Review: Honda’s 2017 Ridgeline pickup is cool, but is it really a truck?
The 2017 Honda Ridgeline pickup truck comes with available all-wheel-drive. It’s powered by a 3.5-liter V-6 that makes 280 horsepower and 262 lb-ft of torque. The MSRP starts at $30,375 and climbs to $43,870 for the Black Edition.
Honda is a world champion in the sedan and SUV segments, but the Japanese giant has never been a truck contender.
The company pulled its only truck, the slow-selling Ridgeline, from the market in 2014. Now it has brought the perky pickup back to America as a 2017 model.
It’s a winner, but it’s a little weird. For better or for worse — and mostly for better — it’s not really a pickup truck at all.
Sometimes referred to as a “sport utility truck,” the Ridgeline compares favorably to traditional pickups in multiple ways.
It’s really quiet, for one thing, and almost entirely free of the wind and tire noise that make most trucks a drag to drive on the freeway.
It’s really plush, too, fitted with electric power-assisted rack and pinion steering and independent four-wheel suspension that together provide a cushy, comfortable ride.
Unlike a lot of small- and mid-sized trucks, some of which require a stepladder to gain entry, the Ridgeline sits at slide-in height. That means the ground clearance isn’t great — 7.8 inches — but front and rear leg room and head room are generous, and the backseat passengers will like having their own climate control zone.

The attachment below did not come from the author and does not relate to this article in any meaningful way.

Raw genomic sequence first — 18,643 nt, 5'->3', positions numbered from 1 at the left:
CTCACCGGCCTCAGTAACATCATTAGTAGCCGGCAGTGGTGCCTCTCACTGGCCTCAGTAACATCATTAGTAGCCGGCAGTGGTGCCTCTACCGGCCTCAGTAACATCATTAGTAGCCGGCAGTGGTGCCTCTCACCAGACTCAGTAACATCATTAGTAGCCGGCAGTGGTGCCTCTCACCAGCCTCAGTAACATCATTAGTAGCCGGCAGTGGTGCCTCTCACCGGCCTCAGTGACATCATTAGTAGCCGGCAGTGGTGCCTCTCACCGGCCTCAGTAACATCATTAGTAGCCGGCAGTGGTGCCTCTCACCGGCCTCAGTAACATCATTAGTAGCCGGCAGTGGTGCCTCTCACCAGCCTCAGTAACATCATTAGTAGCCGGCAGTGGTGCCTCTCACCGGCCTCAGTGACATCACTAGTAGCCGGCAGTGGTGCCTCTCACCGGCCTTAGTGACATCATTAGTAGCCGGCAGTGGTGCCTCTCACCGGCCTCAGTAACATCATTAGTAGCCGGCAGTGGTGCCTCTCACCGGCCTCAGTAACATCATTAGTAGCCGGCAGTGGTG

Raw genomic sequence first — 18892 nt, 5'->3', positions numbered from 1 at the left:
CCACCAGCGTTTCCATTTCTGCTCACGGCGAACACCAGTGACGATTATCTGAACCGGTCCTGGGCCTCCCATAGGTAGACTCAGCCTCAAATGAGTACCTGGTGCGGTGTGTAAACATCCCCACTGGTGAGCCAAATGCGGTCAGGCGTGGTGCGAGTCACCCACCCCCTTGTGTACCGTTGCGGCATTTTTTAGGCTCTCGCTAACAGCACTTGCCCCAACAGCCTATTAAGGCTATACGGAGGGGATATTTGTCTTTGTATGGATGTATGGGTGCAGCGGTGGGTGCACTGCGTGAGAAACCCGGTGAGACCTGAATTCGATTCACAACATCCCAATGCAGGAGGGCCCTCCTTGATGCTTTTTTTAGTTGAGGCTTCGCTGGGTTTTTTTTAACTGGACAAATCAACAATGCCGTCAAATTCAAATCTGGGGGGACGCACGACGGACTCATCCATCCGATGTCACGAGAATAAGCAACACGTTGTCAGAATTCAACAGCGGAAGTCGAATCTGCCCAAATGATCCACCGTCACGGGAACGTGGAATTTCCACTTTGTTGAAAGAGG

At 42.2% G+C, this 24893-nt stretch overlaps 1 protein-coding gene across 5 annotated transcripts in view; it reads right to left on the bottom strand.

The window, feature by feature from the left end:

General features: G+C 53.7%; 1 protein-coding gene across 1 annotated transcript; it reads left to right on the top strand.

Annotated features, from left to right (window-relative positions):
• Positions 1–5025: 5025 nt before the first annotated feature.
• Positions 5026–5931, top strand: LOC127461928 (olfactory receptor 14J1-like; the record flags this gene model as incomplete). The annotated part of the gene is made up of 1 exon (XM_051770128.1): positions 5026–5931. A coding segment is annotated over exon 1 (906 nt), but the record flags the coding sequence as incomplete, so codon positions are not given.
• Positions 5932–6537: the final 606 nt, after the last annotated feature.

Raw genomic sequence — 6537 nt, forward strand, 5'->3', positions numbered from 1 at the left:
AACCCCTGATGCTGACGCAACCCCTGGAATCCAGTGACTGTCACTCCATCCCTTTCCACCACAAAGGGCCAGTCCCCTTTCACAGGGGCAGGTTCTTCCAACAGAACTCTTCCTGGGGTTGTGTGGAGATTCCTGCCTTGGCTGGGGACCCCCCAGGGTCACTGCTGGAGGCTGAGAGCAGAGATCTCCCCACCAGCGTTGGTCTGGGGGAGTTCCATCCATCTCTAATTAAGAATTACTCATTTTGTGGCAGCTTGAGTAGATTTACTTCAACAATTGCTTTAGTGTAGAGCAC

It motors like a sedan, too, jumping from zero to 60 in a reported 6.4 seconds and accelerating with agility into passing position.
The Ridgeline borrows its powertrain from other products in the Honda domain. The 3.5-liter V-6 engine, which makes 280 horsepower and 262 pound feet of torque, can also be found in Honda’s Pilot and sister company Acura’s MDX.
Like the MDX, the Ridgeline comes in front-wheel-drive and all-wheel-drive configurations. The model I drove was a top-of-the-line RTL-E version, with AWD.
Despite its suburban SUV characteristics, the Ridgeline performed beautifully off the road as well. After a comfortable asphalt adventure drive to Death Valley, I loaded the truck with passengers and made an assault on Titus Canyon.
Running south into Death Valley National Park from near the town of Beatty, Nev., this challenging road is 24 miles of rock, loose gravel and deep sand. It climbs through the rugged Grapevine Mountains to an altitude of 5,200 feet before dropping via an increasingly narrow slot canyon down to the Death Valley floor — with nothing in between but abandoned mines and the ghost town of Leadfield.
I didn’t expect the road to conquer the Ridgeline, but I did expect the truck to struggle a bit. And, it didn’t.
Over three hours of canyon carving, I wasn’t even required to engage the special sand, snow or mud driving modes. I left it in “normal” and let the Ridgeline work out the high spots and soft sections all on its own.
A very basic two-wheel-drive Ridgeline can be had for about $30,000, with the AWD version available as a $1,900 upgrade. The RTL-E costs quite a bit more. But it comes standard with a host of amenities.
Some are for comfort, like the leather interior, heated steering wheel, heated front seats and illuminated cup holders. (This is attractive, but what problem, exactly, does it solve?)
But others are for utility. The dual action tailgate swings down, like most tailgates do, but it also swings out, like a refrigerator door. It opens to reveal a locking, in-truck “trunk,” which has 7.9 cubic feet of storage space. I found that big enough for two overnight bags and a laptop. (The “compact” spare tire is down there, too.)
And despite the short look of the bed, Honda says it will accommodate a 4x8 sheet of plywood, and I proved it will carry a motorcycle — with the tailgate down, anyway.